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TORONTO—The Royal Bank of Canada is eliminating its Canadian defined benefit pension plan for new employees effective Jan. 1, 2012, an RBC spokeswoman said.
Employees hired on or after Jan. 1, 2012, will be enrolled in an “enhanced” defined contribution plan beginning July 1, 2012, which will include an automatic contribution from Toronto-based RBC, higher matching contributions and higher annual RBC contribution limits, the spokeswoman wrote in an email.
Under the new defined contribution plan, employees can contribute up to 6% of their salary, which will be matched at 50% by RBC, according to the email.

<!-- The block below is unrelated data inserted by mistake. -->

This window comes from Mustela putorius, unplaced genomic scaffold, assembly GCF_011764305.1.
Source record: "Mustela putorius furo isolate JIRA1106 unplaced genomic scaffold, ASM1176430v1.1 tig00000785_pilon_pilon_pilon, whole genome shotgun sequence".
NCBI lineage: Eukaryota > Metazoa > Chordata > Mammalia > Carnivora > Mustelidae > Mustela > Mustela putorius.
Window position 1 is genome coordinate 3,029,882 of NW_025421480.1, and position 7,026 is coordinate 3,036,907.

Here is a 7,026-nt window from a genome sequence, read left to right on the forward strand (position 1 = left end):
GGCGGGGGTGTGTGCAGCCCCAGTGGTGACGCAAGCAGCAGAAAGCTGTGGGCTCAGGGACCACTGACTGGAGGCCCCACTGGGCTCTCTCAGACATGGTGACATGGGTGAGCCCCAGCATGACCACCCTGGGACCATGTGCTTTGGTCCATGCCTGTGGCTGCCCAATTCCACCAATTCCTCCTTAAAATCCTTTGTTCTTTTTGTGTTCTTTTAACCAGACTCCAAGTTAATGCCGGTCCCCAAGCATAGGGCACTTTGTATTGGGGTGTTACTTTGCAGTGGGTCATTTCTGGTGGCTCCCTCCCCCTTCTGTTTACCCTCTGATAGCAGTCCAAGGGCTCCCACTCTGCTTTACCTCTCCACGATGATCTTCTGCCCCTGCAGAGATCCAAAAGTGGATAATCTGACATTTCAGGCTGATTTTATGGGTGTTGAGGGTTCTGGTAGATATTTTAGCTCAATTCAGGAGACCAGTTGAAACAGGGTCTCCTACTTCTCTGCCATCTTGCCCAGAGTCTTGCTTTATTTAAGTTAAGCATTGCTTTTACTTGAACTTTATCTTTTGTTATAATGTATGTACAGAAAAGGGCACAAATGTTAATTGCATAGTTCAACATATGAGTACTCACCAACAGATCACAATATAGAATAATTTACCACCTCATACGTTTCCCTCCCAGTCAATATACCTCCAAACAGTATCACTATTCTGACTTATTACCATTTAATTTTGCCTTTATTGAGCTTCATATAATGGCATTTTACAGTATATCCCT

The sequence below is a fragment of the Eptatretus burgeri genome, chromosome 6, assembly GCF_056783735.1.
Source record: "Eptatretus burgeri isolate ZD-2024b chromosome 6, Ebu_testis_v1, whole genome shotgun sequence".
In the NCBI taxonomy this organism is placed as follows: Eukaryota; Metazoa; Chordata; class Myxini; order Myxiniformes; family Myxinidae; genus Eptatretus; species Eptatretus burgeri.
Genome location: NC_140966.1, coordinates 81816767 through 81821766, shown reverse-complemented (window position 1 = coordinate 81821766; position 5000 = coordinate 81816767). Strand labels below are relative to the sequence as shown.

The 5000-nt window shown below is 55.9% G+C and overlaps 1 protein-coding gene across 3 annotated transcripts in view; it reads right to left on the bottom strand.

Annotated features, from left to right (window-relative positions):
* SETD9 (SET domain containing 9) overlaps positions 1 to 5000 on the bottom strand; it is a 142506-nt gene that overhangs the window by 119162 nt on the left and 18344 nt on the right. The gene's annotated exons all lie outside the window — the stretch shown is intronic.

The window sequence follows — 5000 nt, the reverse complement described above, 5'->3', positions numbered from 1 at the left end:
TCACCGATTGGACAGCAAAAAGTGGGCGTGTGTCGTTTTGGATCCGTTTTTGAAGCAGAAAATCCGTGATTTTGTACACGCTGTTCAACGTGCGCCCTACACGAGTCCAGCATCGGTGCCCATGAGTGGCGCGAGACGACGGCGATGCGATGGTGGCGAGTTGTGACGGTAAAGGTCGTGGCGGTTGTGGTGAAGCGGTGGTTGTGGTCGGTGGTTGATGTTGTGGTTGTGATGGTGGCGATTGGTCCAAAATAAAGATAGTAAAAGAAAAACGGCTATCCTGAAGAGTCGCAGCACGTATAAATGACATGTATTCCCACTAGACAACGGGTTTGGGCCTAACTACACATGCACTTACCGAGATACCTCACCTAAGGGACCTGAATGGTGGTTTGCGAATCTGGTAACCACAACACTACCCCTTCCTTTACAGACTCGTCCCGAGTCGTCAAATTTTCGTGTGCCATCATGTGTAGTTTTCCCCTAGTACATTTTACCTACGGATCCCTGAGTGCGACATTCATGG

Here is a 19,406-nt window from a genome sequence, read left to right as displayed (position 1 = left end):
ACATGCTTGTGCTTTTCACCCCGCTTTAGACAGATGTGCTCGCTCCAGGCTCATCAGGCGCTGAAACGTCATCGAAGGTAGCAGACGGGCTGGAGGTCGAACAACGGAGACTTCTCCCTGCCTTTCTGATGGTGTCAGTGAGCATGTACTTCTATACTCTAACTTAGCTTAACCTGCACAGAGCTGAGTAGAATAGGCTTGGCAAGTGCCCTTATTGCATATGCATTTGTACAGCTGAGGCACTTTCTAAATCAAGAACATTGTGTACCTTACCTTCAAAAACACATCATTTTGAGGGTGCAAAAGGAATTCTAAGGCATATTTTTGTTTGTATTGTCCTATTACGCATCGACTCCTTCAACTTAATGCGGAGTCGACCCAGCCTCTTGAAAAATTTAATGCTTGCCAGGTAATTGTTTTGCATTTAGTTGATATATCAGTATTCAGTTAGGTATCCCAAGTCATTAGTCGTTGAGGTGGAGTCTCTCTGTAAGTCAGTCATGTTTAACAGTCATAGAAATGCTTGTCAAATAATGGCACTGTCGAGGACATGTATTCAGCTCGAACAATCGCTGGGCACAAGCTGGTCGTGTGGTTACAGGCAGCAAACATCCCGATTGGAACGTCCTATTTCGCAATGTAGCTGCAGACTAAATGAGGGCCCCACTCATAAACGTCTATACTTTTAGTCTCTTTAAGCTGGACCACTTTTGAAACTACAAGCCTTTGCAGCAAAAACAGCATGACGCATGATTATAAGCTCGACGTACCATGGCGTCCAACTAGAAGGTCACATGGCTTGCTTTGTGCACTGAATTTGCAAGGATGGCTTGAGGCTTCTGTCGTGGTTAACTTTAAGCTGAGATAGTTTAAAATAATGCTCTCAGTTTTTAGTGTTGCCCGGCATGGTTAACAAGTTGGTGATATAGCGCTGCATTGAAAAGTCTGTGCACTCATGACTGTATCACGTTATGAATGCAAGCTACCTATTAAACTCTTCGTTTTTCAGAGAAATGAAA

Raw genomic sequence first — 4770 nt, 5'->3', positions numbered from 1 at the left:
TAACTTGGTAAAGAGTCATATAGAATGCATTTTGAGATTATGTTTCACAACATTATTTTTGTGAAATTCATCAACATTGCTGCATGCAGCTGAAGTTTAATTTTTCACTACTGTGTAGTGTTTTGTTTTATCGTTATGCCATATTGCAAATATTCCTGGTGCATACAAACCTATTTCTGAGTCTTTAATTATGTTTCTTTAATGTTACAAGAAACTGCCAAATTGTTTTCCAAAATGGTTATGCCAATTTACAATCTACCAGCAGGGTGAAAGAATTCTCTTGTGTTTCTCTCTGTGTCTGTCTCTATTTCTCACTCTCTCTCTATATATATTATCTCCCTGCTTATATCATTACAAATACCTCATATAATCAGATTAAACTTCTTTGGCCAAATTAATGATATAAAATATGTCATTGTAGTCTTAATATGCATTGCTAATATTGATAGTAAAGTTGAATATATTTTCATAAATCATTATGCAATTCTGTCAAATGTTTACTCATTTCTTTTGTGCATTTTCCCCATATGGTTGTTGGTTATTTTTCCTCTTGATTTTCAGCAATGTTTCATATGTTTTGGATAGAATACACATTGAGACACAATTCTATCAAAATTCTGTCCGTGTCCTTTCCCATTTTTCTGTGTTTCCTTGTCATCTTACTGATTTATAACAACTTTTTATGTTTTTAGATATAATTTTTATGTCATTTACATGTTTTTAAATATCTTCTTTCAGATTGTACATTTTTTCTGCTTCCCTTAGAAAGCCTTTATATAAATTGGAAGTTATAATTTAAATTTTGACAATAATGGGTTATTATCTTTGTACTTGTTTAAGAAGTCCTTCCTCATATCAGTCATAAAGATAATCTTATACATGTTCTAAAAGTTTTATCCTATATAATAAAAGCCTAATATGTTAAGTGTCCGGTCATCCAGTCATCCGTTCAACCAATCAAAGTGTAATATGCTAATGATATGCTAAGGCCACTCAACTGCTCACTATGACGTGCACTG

Employees hired prior to Jan. 1, 2012, will be allowed to remain in the defined benefit plan or given the option to switch to the new defined contribution plan on July 1, 2012.
“The changes are a responsible way for RBC to better manage the retirement program by ensuring more predictable pension costs in the future,” according to the spokeswoman. “This will enable RBC to continue to provide retirement benefits that reflect current market trends.”
The defined benefit plan was valued at $7.9 billion Canadian ($7.6 billion) as of Sept. 30, 2010, according to RBC's annual financial report.
Timothy Inklebarger is a reporter for Pensions & Investments, a sister publication of Business Insurance.